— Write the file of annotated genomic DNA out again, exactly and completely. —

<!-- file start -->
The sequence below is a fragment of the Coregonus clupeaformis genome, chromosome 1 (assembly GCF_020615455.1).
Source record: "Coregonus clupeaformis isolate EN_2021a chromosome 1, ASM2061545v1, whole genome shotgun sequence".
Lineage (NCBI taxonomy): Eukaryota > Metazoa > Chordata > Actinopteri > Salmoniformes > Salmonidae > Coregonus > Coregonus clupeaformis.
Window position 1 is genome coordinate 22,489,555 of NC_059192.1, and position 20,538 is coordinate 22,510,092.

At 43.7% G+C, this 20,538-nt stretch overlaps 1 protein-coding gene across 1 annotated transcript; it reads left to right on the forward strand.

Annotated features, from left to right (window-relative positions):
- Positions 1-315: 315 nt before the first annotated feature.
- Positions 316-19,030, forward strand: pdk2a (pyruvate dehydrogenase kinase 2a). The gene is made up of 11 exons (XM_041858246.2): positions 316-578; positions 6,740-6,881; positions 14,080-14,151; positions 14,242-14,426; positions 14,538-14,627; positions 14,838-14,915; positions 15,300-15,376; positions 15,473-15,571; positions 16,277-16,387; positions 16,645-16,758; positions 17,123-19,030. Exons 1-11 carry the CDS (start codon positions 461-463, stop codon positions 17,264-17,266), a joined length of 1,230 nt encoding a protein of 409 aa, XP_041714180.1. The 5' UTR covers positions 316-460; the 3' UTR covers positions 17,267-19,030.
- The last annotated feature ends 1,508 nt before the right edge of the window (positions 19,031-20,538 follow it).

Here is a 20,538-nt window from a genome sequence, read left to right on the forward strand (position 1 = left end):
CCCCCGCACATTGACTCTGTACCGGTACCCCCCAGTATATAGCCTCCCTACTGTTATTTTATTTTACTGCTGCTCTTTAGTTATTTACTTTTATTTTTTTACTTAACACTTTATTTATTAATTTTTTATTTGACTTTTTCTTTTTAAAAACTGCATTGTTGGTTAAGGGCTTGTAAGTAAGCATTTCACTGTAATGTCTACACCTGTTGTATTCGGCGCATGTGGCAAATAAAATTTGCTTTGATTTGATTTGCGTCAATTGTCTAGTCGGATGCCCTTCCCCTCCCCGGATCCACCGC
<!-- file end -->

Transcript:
The sequence below is a fragment of the Coregonus clupeaformis genome, chromosome 1 (assembly GCF_020615455.1).
Source record: "Coregonus clupeaformis isolate EN_2021a chromosome 1, ASM2061545v1, whole genome shotgun sequence".
Lineage (NCBI taxonomy): Eukaryota > Metazoa > Chordata > Actinopteri > Salmoniformes > Salmonidae > Coregonus > Coregonus clupeaformis.
Window position 1 is genome coordinate 22,489,555 of NC_059192.1, and position 20,538 is coordinate 22,510,092.

At 43.7% G+C, this 20,538-nt stretch overlaps 1 protein-coding gene across 1 annotated transcript; it reads left to right on the forward strand.

Annotated features, from left to right (window-relative positions):
- Positions 1-315: 315 nt before the first annotated feature.
- Positions 316-19,030, forward strand: pdk2a (pyruvate dehydrogenase kinase 2a). The gene is made up of 11 exons (XM_041858246.2): positions 316-578; positions 6,740-6,881; positions 14,080-14,151; positions 14,242-14,426; positions 14,538-14,627; positions 14,838-14,915; positions 15,300-15,376; positions 15,473-15,571; positions 16,277-16,387; positions 16,645-16,758; positions 17,123-19,030. Exons 1-11 carry the CDS (start codon positions 461-463, stop codon positions 17,264-17,266), a joined length of 1,230 nt encoding a protein of 409 aa, XP_041714180.1. The 5' UTR covers positions 316-460; the 3' UTR covers positions 17,267-19,030.
- The last annotated feature ends 1,508 nt before the right edge of the window (positions 19,031-20,538 follow it).

Here is a 20,538-nt window from a genome sequence, read left to right on the forward strand (position 1 = left end):
CCCCCGCACATTGACTCTGTACCGGTACCCCCCAGTATATAGCCTCCCTACTGTTATTTTATTTTACTGCTGCTCTTTAGTTATTTACTTTTATTTTTTTACTTAACACTTTATTTATTAATTTTTTATTTGACTTTTTCTTTTTAAAAACTGCATTGTTGGTTAAGGGCTTGTAAGTAAGCATTTCACTGTAATGTCTACACCTGTTGTATTCGGCGCATGTGGCAAATAAAATTTGCTTTGATTTGATTTGCGTCAATTGTCTAGTCGGATGCCCTTCCCCTCCCCGGATCCACCGC